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Not Just Mergers – FTC Highlights Commonly Missed HSR Reportable Transactions

The Premerger Notification Office (the “PNO”) of the Federal Trade Commission (the “FTC”) recently issued a reminder about often overlooked “transactions” that may require notification under the Hart-Scott-Rodino Antitrust Improvements Act of 1976, as amended (the “HSR Act”). The HSR Act requires parties engaged in certain transactions that meet the relevant jurisdictional thresholds, if no exemptions apply, to file a notification with the FTC and the Antitrust Division of the Department of Justice, and to observe the statutorily prescribed waiting period prior to closing. Covered transactions may include mergers, joint ventures, exclusive licenses, and acquisitions of voting securities, assets, or noncorporate interests. Failure to file can result in significant financial penalties — currently up to $41,484 per day of noncompliance. The PNO’s recent blog post highlights acquisitions that do not involve a traditional payment, but which may still be reportable.

Potentially Reportable Transactions Not Involving Payment

The PNO described five categories of transactions that may be reportable even though no payment is made at the time of the acquisition.

  • Exchange of One Type of Interest for Another. The HSR Act covers acquisitions of voting securities of a corporation, but not acquisitions of non-voting securities of a corporation. Thus, the exchange of convertible notes of a corporation for voting securities of that same corporation is considered an acquisition of voting securities that is reportable if the relevant thresholds are met, and no exemptions apply. For example, in 2014, Berkshire Hathaway Inc. paid $896,000 in civil penalties for failing to file a notification in connection with its 2013 exchange of convertible notes of USG Corporation for voting securities.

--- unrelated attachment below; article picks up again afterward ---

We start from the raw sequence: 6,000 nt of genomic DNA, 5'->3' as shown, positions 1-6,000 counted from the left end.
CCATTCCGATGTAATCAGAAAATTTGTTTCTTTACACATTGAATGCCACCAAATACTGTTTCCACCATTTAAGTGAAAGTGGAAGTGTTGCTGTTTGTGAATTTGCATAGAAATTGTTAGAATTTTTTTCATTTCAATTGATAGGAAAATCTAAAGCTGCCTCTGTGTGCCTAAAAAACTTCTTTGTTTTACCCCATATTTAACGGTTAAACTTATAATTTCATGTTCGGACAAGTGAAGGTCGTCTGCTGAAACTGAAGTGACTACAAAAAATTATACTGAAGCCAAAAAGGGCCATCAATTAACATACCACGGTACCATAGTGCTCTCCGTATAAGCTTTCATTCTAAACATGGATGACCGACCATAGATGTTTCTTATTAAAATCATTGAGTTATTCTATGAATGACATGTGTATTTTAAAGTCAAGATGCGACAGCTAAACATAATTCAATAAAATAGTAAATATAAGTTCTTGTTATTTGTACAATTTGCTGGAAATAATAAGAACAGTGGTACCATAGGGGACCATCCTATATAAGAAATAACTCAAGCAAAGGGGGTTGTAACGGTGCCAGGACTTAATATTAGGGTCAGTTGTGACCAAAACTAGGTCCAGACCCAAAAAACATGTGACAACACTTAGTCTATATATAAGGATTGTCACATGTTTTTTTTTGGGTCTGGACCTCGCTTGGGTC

• Backside Acquisitions. Sometimes when one corporation buys another, part or all of the consideration consists of the voting securities of the buyer. The seller in the “main” transaction then acquires voting securities of the buyer in a “backside” transaction. If the relevant thresholds are met for the backside transaction, and no exemptions apply, the backside acquisition of the buyer’s voting securities is reportable. In fact, these types of transactions may require two notifications—one for the “main” transaction and one for the “backside” transaction.
  • Consolidations and Acquisition of Share in NewCo. In a consolidation where two corporations combine under a NewCo that is its own ultimate parent entity, the shareholders of the original two corporations often receive voting securities of NewCo. Similar to a backside acquisition, the acquisition of shares of NewCo by the shareholders may be reportable if the relevant thresholds are met and no exemptions apply.
  • Reorganization. When a noncorporate entity reorganizes into a corporation, or vice versa, there might be a reportable acquisition of voting securities or noncorporate interests if the relevant thresholds are met and no exemptions apply. Although there is an HSR exemption for certain reorganizations, it is only applicable if the following criteria are met: (i) no new assets are contributed to the new entity as a result of the conversion, and (ii) either the acquiring person does not increase its per centum holdings in the new entity relative to its per centum holdings in the original entity, or the acquiring person controlled the original entity.